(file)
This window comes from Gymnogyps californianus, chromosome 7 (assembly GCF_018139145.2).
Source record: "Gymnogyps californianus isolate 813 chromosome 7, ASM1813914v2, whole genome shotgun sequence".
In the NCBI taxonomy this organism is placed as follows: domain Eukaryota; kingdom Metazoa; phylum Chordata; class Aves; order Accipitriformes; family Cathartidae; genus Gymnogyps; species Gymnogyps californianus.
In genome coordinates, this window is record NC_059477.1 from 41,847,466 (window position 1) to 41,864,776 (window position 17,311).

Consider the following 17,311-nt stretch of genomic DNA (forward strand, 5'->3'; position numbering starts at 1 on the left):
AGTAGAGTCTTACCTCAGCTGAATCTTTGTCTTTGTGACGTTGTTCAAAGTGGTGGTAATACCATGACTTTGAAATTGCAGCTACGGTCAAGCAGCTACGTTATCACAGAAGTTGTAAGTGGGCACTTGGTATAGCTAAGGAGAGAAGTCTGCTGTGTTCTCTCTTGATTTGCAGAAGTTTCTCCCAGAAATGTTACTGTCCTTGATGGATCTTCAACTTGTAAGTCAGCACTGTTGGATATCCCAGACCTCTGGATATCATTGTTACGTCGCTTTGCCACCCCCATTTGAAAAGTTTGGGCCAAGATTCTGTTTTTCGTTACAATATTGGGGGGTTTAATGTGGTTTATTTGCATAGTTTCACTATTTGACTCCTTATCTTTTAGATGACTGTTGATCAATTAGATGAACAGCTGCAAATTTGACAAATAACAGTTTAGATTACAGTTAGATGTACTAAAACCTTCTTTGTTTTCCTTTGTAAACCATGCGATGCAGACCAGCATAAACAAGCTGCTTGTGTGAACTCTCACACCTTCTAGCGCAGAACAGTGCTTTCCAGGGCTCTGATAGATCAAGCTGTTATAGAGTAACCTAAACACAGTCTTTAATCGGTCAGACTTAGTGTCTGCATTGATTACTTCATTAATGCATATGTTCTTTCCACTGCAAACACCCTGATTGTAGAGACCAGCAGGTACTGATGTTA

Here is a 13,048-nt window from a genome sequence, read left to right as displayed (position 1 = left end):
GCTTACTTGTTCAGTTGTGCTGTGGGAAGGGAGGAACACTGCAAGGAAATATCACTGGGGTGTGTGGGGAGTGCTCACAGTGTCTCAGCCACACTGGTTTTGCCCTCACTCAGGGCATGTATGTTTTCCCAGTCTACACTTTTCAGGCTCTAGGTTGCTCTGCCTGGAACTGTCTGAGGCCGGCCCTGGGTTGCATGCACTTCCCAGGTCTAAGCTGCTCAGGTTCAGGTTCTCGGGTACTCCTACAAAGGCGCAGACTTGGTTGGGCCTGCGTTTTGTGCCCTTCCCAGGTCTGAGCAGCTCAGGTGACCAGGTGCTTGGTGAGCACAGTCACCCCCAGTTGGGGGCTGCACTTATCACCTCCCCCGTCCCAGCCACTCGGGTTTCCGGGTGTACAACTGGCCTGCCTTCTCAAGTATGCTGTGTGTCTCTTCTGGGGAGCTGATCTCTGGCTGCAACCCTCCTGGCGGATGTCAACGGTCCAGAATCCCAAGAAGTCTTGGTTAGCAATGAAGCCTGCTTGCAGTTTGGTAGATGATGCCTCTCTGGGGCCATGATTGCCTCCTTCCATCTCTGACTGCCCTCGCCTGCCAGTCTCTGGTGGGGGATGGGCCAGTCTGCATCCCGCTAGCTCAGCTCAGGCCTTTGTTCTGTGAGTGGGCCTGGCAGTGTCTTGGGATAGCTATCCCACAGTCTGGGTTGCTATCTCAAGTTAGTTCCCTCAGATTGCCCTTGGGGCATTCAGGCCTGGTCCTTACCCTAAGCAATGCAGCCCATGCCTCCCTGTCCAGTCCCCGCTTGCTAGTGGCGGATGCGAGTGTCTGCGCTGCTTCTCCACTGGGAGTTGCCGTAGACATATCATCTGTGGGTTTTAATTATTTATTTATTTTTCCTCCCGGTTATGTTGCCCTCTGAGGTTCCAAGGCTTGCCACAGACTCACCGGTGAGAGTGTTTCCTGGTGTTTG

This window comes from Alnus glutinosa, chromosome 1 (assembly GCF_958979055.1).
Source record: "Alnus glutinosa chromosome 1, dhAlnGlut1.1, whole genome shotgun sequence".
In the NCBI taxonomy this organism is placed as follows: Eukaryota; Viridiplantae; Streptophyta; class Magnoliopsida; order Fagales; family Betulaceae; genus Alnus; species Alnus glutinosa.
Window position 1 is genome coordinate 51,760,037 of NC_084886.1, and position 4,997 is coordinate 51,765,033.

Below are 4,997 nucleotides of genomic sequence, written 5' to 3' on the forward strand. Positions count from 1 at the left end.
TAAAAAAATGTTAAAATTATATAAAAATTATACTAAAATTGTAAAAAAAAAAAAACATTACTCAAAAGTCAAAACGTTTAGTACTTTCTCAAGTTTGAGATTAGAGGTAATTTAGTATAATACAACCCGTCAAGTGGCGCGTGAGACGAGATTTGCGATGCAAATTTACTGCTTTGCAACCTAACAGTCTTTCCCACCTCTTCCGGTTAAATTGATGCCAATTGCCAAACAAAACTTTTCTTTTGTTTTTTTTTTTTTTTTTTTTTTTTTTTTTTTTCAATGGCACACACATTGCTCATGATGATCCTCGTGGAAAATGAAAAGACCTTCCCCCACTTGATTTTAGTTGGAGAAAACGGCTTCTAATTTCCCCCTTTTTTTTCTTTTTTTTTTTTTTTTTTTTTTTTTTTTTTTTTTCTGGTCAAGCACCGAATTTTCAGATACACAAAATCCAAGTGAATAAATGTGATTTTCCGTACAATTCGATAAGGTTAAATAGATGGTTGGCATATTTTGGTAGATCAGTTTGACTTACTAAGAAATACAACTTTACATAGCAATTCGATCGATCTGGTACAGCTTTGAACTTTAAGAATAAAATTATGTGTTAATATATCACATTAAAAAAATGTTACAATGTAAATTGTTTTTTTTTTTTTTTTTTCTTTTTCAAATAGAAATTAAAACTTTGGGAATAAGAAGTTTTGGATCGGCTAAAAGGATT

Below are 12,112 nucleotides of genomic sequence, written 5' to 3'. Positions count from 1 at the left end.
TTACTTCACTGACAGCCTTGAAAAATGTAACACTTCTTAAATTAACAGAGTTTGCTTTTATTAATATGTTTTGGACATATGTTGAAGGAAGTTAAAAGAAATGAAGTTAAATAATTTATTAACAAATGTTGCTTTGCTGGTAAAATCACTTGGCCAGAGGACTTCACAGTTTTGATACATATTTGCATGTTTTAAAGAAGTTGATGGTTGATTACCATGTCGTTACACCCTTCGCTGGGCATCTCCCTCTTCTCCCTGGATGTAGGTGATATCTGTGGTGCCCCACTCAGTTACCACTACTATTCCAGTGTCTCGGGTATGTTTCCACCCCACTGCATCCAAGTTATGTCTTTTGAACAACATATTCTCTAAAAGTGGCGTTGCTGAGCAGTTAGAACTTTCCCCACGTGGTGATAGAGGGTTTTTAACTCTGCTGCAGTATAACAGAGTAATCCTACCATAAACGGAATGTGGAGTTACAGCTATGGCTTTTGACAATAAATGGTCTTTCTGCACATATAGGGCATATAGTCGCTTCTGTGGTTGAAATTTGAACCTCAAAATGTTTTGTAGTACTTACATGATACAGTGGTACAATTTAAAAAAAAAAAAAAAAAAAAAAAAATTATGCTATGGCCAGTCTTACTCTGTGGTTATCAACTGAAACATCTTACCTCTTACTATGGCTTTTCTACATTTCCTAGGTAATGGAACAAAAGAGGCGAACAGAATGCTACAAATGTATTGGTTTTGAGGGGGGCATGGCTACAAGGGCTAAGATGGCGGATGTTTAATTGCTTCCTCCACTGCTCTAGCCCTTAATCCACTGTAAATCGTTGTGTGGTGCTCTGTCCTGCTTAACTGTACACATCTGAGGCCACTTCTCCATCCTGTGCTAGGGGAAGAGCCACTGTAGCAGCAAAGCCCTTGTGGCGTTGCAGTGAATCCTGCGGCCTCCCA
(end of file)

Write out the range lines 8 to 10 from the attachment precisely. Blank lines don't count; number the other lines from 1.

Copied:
GCTTACTTGTTCAGTTGTGCTGTGGGAAGGGAGGAACACTGCAAGGAAATATCACTGGGGTGTGTGGGGAGTGCTCACAGTGTCTCAGCCACACTGGTTTTGCCCTCACTCAGGGCATGTATGTTTTCCCAGTCTACACTTTTCAGGCTCTAGGTTGCTCTGCCTGGAACTGTCTGAGGCCGGCCCTGGGTTGCATGCACTTCCCAGGTCTAAGCTGCTCAGGTTCAGGTTCTCGGGTACTCCTACAAAGGCGCAGACTTGGTTGGGCCTGCGTTTTGTGCCCTTCCCAGGTCTGAGCAGCTCAGGTGACCAGGTGCTTGGTGAGCACAGTCACCCCCAGTTGGGGGCTGCACTTATCACCTCCCCCGTCCCAGCCACTCGGGTTTCCGGGTGTACAACTGGCCTGCCTTCTCAAGTATGCTGTGTGTCTCTTCTGGGGAGCTGATCTCTGGCTGCAACCCTCCTGGCGGATGTCAACGGTCCAGAATCCCAAGAAGTCTTGGTTAGCAATGAAGCCTGCTTGCAGTTTGGTAGATGATGCCTCTCTGGGGCCATGATTGCCTCCTTCCATCTCTGACTGCCCTCGCCTGCCAGTCTCTGGTGGGGGATGGGCCAGTCTGCATCCCGCTAGCTCAGCTCAGGCCTTTGTTCTGTGAGTGGGCCTGGCAGTGTCTTGGGATAGCTATCCCACAGTCTGGGTTGCTATCTCAAGTTAGTTCCCTCAGATTGCCCTTGGGGCATTCAGGCCTGGTCCTTACCCTAAGCAATGCAGCCCATGCCTCCCTGTCCAGTCCCCGCTTGCTAGTGGCGGATGCGAGTGTCTGCGCTGCTTCTCCACTGGGAGTTGCCGTAGACATATCATCTGTGGGTTTTAATTATTTATTTATTTTTCCTCCCGGTTATGTTGCCCTCTGAGGTTCCAAGGCTTGCCACAGACTCACCGGTGAGAGTGTTTCCTGGTGTTTG

This window comes from Alnus glutinosa, chromosome 1 (assembly GCF_958979055.1).
Source record: "Alnus glutinosa chromosome 1, dhAlnGlut1.1, whole genome shotgun sequence".